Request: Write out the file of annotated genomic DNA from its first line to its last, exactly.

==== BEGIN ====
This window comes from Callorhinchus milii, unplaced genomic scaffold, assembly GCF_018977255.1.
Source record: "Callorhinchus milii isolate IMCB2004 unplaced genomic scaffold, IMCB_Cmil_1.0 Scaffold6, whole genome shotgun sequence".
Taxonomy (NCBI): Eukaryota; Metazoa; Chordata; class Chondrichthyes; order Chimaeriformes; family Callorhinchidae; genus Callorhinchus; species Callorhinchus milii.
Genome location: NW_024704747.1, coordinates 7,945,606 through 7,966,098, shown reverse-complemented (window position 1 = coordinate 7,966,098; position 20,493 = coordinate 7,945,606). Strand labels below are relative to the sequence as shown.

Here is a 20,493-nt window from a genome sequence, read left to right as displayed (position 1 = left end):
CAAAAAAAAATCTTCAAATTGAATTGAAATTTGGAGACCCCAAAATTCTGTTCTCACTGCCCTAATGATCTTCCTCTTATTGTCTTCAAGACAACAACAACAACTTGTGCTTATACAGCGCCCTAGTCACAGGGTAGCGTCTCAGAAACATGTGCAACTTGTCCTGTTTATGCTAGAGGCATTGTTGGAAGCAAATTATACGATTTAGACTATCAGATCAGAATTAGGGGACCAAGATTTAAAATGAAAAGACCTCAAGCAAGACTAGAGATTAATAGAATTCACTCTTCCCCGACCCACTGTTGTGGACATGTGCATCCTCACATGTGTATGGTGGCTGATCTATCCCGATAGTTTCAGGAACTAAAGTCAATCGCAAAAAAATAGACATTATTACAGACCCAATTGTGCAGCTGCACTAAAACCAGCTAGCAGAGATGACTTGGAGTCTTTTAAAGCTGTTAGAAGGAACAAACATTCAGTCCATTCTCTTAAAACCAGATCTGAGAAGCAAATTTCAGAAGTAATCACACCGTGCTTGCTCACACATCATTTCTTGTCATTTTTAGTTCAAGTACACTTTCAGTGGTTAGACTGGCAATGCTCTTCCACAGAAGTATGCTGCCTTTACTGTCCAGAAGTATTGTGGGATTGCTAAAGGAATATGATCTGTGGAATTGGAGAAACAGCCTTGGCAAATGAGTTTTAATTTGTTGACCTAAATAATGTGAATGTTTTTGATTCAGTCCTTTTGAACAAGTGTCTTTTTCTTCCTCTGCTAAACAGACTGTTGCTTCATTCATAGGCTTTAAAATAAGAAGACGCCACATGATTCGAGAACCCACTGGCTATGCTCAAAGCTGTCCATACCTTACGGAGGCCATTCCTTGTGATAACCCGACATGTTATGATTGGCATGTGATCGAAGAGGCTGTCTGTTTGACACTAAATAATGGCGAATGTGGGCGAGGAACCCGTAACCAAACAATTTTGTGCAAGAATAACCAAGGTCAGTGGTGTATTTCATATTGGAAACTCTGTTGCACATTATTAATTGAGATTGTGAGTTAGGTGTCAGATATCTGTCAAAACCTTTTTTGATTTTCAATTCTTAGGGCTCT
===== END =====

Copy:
This window comes from Callorhinchus milii, unplaced genomic scaffold, assembly GCF_018977255.1.
Source record: "Callorhinchus milii isolate IMCB2004 unplaced genomic scaffold, IMCB_Cmil_1.0 Scaffold6, whole genome shotgun sequence".
Taxonomy (NCBI): Eukaryota; Metazoa; Chordata; class Chondrichthyes; order Chimaeriformes; family Callorhinchidae; genus Callorhinchus; species Callorhinchus milii.
Genome location: NW_024704747.1, coordinates 7,945,606 through 7,966,098, shown reverse-complemented (window position 1 = coordinate 7,966,098; position 20,493 = coordinate 7,945,606). Strand labels below are relative to the sequence as shown.

Here is a 20,493-nt window from a genome sequence, read left to right as displayed (position 1 = left end):
CAAAAAAAAATCTTCAAATTGAATTGAAATTTGGAGACCCCAAAATTCTGTTCTCACTGCCCTAATGATCTTCCTCTTATTGTCTTCAAGACAACAACAACAACTTGTGCTTATACAGCGCCCTAGTCACAGGGTAGCGTCTCAGAAACATGTGCAACTTGTCCTGTTTATGCTAGAGGCATTGTTGGAAGCAAATTATACGATTTAGACTATCAGATCAGAATTAGGGGACCAAGATTTAAAATGAAAAGACCTCAAGCAAGACTAGAGATTAATAGAATTCACTCTTCCCCGACCCACTGTTGTGGACATGTGCATCCTCACATGTGTATGGTGGCTGATCTATCCCGATAGTTTCAGGAACTAAAGTCAATCGCAAAAAAATAGACATTATTACAGACCCAATTGTGCAGCTGCACTAAAACCAGCTAGCAGAGATGACTTGGAGTCTTTTAAAGCTGTTAGAAGGAACAAACATTCAGTCCATTCTCTTAAAACCAGATCTGAGAAGCAAATTTCAGAAGTAATCACACCGTGCTTGCTCACACATCATTTCTTGTCATTTTTAGTTCAAGTACACTTTCAGTGGTTAGACTGGCAATGCTCTTCCACAGAAGTATGCTGCCTTTACTGTCCAGAAGTATTGTGGGATTGCTAAAGGAATATGATCTGTGGAATTGGAGAAACAGCCTTGGCAAATGAGTTTTAATTTGTTGACCTAAATAATGTGAATGTTTTTGATTCAGTCCTTTTGAACAAGTGTCTTTTTCTTCCTCTGCTAAACAGACTGTTGCTTCATTCATAGGCTTTAAAATAAGAAGACGCCACATGATTCGAGAACCCACTGGCTATGCTCAAAGCTGTCCATACCTTACGGAGGCCATTCCTTGTGATAACCCGACATGTTATGATTGGCATGTGATCGAAGAGGCTGTCTGTTTGACACTAAATAATGGCGAATGTGGGCGAGGAACCCGTAACCAAACAATTTTGTGCAAGAATAACCAAGGTCAGTGGTGTATTTCATATTGGAAACTCTGTTGCACATTATTAATTGAGATTGTGAGTTAGGTGTCAGATATCTGTCAAAACCTTTTTTGATTTTCAATTCTTAGGGCTCT